History of the Paris Commune, Prosper Olivier Lissagaray, translated by Eleanor Marx, Black and Red Press, St. Petersburg, Florida, 2007
When one studies the history of the Paris Commune of 1871 one learns something new from it even though from the perspective of revolutionary strategy the Communards made virtually every mistake in the book. This book by a participant and survivor of the Commune has historically been the starting point for any pro-Commune analysis. The original English translation by Eleanor Marx, daughter of Karl Marx, has given the imprimatur of the Marx family to that view.
Through a close study of the Paris Commune one learn its lessons and measure it against the experience acquired by later revolutionary struggles and above all by later revolutions, not only the successful Russian Revolution of October 1917 but the failed German, Hungarian, Bulgarian, Chinese and Spanish revolutions in the immediate aftermath of World War I. More contemporaneously we have the experiences of the partial victories of the later Chinese, Cuban and Vietnamese revolutions.
Notwithstanding the contradictory nature of these later experiences, as if to show that history is not always totally a history of horrors against the fate of the masses we honor the Paris Commune as a beacon of the coming world proletarian revolution. It is just for that reason that Karl Marx fought tooth and nail in the First International to defend it against the rage of capitalist Europe. It is one of our peaks. The Commune also presented in embryo the first post-1848 Revolution instance of what was later characterized by Lenin at the beginning of World War I as the crisis of revolutionary leadership of the international labor movement. So this question that after Lenin’s death preoccupied Trotsky for much of the later part of his life really has a much longer lineage that I had previously recognized. Unfortunately, as we are too painfully aware that question is still to be resolved. Therefore, even at this great remove, it is necessary to learn the lessons of that experience in facing today’s crisis of leadership in the international labor movement.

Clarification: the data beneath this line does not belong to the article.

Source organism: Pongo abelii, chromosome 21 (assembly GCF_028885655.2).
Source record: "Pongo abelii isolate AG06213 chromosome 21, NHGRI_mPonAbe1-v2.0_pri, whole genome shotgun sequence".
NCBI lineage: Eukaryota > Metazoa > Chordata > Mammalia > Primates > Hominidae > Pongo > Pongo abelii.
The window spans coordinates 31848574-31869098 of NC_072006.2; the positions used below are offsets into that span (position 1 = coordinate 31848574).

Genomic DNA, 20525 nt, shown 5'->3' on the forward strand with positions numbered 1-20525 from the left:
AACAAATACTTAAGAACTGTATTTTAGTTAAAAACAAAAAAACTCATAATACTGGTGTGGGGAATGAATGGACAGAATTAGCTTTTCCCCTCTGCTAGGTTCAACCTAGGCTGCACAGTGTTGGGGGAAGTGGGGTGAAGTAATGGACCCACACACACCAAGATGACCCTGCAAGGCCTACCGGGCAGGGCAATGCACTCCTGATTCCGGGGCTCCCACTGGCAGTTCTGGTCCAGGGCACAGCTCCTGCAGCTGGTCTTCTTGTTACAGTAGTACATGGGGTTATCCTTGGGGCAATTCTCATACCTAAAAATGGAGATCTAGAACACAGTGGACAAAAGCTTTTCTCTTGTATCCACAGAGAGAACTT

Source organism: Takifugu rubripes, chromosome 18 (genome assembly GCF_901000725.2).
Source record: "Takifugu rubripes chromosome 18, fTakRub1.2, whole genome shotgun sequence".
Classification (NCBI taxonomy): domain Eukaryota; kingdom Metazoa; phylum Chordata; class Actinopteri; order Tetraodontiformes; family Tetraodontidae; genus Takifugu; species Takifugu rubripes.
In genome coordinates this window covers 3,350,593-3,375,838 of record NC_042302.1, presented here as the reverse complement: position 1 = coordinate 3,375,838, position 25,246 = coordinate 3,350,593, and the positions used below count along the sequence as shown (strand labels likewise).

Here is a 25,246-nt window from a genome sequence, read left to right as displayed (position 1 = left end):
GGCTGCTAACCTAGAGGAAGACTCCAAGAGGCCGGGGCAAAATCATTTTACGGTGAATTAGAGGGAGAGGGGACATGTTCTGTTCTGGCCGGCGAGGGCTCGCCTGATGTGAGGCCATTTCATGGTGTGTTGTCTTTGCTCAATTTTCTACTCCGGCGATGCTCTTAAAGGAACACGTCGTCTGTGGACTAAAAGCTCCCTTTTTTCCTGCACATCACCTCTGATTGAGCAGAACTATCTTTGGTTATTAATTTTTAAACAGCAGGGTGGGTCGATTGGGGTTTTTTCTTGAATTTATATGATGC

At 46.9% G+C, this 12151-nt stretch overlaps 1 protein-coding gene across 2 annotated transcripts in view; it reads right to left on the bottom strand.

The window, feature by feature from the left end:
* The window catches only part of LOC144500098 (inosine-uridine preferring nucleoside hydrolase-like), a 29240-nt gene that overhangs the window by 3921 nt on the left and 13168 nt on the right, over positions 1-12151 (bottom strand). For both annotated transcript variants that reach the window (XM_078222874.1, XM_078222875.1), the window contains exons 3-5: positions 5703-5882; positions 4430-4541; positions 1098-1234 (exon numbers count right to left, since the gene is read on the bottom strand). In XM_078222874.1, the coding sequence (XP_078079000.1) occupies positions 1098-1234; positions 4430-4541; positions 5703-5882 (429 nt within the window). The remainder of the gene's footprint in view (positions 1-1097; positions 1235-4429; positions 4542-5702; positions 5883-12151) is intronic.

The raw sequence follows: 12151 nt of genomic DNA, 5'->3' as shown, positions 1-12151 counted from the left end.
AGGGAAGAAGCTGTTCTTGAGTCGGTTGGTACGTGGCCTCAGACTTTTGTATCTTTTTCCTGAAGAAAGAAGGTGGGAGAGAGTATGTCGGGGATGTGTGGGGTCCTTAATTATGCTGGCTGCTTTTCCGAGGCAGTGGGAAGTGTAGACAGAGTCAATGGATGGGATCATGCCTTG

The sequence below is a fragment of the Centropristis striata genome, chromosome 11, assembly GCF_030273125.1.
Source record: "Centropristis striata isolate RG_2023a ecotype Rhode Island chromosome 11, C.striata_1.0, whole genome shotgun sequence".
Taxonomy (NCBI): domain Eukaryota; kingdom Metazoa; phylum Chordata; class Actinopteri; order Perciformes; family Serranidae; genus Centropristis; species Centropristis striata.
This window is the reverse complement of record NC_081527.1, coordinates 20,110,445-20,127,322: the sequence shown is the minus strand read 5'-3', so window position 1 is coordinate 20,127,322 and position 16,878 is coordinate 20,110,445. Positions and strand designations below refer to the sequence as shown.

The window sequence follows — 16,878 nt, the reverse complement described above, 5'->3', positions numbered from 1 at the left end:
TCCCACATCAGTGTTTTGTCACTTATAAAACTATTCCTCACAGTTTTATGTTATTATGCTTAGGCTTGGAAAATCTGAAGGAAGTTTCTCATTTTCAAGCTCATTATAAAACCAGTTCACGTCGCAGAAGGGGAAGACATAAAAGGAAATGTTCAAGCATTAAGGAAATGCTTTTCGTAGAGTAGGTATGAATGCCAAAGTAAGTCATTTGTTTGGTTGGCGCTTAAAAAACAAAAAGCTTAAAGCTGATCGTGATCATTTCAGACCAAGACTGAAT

As a final thought, I note that in the preface to this edition that the editors have given their own view about the lessons to be learned from the experience of the Paris Commune. Although virtually every page of Lissagaray’s account drips with examples of the necessity of a vanguard party their view negates that necessity. While we can argue until hell freezes over, and should, about the form that a future socialist state will take one would think that there should be no dispute on that necessity of the vanguard party at this late date in history. In any case read this important work (including the above-mentioned provocative preface) as it tells the tale of an important part of our working class history.